I mean when the aircraft is *SLOW and DIRTY*. That's a frequently used term in aviation, so it's good to learn it. It means *Slow airspeed, lift devices/flaps deployed*. Takeoff, for instance, is a phase of flight when an aircraft is "slow and dirty". Landing too. I'm very familiar with the RV! I have a bit of time in an RV8.
Actually I have taken off as a flight of two in two Piper Arrows, and I was the wing man. On takeoff, I got behind the lead for a moment, and really got beat around - so small GA planes do create wake turbulence.
Of course they do! But ASE doesn't know the difference in right behind a GA aircraft and 2 minutes behind them.

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I don't think the Boeing 757 would be classified as a slow and dirty airfoil. Van's RV airfoils are "turbulent" as opposed to laminar, yet the plane is fast for it's size and weight. L.Adamson
He is saying when the aircraft is slow and the wing is dirty.

Chris Miller

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Of course they do! But ASE doesn't know the difference in right behind a GA aircraft and 2 minutes behind them.
ahhh! that is what I was looking for... I didn't think it should have been as strong as it was.. I'm not sure what the best setting should be.. maybe just deal with it.. realistic or not..

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Slow and "dirty" airfoils create the most wake turbulence
Slight correction... (aircraft) Heavy, Slow & Clean create the strongest vortex(es)

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Slight correction... (aircraft) Heavy, Slow & Clean create the strongest vortex(es)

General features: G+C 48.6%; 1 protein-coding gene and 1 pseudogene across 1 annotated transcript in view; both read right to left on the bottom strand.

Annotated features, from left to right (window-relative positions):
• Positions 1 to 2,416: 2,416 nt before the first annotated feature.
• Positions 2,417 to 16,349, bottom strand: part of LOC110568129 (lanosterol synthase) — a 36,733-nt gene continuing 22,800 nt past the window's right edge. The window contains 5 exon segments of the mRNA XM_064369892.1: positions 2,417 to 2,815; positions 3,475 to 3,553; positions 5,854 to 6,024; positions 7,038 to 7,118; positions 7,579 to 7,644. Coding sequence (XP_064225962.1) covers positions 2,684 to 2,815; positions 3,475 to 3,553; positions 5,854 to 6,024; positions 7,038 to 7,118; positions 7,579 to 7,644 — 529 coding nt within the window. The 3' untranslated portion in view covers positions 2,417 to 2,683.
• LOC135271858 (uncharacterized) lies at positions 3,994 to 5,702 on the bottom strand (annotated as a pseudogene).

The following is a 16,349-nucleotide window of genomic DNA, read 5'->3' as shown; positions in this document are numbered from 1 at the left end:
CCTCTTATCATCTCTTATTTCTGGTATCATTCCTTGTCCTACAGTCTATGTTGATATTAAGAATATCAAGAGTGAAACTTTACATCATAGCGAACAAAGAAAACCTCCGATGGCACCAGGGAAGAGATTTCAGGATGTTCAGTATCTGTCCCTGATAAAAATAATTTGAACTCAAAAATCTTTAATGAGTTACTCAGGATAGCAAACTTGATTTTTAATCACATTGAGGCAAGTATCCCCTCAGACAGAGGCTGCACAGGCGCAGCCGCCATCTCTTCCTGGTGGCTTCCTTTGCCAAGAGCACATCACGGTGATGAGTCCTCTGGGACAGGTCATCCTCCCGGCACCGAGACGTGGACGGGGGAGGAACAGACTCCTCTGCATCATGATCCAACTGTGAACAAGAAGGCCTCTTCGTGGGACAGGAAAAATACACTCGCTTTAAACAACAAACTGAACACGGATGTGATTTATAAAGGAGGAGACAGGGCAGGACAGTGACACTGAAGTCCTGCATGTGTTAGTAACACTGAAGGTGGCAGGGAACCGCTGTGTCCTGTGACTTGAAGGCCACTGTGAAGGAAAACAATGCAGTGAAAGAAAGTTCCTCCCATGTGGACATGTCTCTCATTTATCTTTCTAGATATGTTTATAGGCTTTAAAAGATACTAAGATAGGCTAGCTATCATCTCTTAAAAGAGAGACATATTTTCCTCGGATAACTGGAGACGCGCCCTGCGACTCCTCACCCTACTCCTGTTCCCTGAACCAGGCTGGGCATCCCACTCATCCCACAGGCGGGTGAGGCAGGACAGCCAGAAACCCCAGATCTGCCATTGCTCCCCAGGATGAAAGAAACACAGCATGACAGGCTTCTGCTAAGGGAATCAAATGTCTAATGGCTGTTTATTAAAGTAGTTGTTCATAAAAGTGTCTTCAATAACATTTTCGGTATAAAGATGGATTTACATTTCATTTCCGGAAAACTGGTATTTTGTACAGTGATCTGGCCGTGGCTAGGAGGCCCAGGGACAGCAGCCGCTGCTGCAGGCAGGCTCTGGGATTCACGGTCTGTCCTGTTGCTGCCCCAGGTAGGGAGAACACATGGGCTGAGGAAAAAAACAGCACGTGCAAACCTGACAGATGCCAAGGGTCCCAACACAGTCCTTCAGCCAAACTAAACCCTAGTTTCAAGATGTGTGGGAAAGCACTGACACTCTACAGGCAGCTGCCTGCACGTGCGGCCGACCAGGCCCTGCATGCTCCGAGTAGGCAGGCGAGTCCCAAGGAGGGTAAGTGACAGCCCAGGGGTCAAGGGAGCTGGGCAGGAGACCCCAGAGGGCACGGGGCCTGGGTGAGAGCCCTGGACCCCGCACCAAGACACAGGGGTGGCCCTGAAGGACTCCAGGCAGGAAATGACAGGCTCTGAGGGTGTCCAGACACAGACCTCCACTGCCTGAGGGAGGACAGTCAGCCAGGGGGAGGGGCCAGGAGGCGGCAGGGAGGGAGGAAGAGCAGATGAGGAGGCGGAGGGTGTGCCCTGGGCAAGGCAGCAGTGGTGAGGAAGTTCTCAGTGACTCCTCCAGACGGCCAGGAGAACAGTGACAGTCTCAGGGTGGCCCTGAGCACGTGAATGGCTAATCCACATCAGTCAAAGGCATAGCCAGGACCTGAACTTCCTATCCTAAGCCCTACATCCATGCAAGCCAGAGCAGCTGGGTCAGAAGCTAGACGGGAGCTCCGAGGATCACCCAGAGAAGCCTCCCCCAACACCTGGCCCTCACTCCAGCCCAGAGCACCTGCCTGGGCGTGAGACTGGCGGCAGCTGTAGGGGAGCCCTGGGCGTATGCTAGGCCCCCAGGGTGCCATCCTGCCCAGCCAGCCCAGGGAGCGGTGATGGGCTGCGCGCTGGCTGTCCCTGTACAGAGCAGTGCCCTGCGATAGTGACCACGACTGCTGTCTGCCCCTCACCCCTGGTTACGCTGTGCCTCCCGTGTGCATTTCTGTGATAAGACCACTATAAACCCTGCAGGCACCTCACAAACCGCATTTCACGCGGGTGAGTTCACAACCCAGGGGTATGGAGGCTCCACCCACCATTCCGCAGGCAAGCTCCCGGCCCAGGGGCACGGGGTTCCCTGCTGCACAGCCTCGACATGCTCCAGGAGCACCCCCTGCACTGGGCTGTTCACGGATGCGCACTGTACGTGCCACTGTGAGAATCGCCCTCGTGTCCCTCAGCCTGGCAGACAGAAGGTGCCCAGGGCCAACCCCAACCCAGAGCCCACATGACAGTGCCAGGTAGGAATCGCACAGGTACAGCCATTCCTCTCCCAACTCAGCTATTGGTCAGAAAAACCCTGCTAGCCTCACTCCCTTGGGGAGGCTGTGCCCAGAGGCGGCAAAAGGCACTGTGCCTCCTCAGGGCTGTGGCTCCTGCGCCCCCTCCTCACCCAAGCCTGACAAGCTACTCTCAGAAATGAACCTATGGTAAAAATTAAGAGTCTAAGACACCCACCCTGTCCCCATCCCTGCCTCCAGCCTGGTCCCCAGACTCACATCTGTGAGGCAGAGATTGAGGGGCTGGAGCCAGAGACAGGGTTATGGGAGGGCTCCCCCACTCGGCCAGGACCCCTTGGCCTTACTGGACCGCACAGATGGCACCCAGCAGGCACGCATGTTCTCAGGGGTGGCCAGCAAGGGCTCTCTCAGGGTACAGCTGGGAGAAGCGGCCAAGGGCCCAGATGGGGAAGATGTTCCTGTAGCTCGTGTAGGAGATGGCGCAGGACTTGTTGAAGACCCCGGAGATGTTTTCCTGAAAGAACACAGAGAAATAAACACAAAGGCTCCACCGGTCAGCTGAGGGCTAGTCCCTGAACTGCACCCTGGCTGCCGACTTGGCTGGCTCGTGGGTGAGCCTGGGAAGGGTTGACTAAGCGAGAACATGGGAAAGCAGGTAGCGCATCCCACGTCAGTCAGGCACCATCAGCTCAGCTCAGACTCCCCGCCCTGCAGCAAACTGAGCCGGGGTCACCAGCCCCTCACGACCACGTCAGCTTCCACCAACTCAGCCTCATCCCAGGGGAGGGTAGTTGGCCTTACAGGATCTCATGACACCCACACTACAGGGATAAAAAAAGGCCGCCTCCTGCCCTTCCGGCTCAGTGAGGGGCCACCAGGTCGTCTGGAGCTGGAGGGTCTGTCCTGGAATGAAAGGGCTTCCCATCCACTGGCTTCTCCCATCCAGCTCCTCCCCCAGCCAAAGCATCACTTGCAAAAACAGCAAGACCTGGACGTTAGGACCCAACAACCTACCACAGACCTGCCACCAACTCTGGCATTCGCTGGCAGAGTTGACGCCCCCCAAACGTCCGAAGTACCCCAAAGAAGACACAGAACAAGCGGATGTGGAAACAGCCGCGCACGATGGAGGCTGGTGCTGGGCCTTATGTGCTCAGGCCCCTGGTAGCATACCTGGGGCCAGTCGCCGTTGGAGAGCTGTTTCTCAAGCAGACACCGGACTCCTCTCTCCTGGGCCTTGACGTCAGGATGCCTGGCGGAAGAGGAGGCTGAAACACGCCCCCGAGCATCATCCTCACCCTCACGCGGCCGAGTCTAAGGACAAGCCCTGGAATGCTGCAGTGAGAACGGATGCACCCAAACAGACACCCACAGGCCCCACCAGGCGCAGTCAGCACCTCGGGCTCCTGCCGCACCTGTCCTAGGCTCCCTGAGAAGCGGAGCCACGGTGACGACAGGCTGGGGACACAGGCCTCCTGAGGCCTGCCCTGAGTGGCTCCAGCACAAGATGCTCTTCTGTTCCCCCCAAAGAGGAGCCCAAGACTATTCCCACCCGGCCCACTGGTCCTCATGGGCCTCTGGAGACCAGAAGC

Yeah, you're right! Interesting point you bring up. But think about it. With the lift devices out, induced drag is higher. That's a key to wake turbulence. What makes the no flaps configuration more conducive to wake turbulence is the fact that the vortices roll more off of the wing tips. With flaps deployed, lift is created closer to the root. Therefore vortices will be less on the tips. Etc Etc. How often are 757s making slow approaches with no flaps?!

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How often are 757s making slow approaches with no flaps?!
Personally I have a couple "incidents" with wake turbulence... not with the 757s. One involved a VC-25 flying a Low Approach into Purdue. Quite impressive as it floated what must have been about 50' above Rwy 28. The wake turbulence I witnessed it kick up was quite impressive too. Another with a 737 (I think... I was too busy flying the plane to worry about his "type") flying a missed on "old" 5L @ KIND while I was departing Rwy 32. This was back when 5L-23R & 14-32 intersected near the midpoints (old 5L-23R can still be seen on current diagrams X'd out). So not too many making flapless approaches... but missed's happen. Back to the OPs "Q"... no, I do not think the ASE is modeled precisely... mine is set quite low mainly for "convenience". That said, you will never get me to test "real world" wake turbulence as I have a healthy respect for what I have seen and what I have read regarding wake turbulence. I fly the profile recommended in the AIM (e.g. landing beyond the spot a heavier aircraft lands, departing from a point before the point they depart and avoiding flying below their climb profile). And as I just saw written in the AIM: "A wake encounter can be catastrophic. In 1972 at Fort Worth, Texas, a DC-9 got too close to a DC-10 (two miles back), rolled, caught a wingtip, and cartwheeled coming to rest in an inverted position on the runway. All aboard were killed." "The wake of larger aircraft requires the respect of all pilots."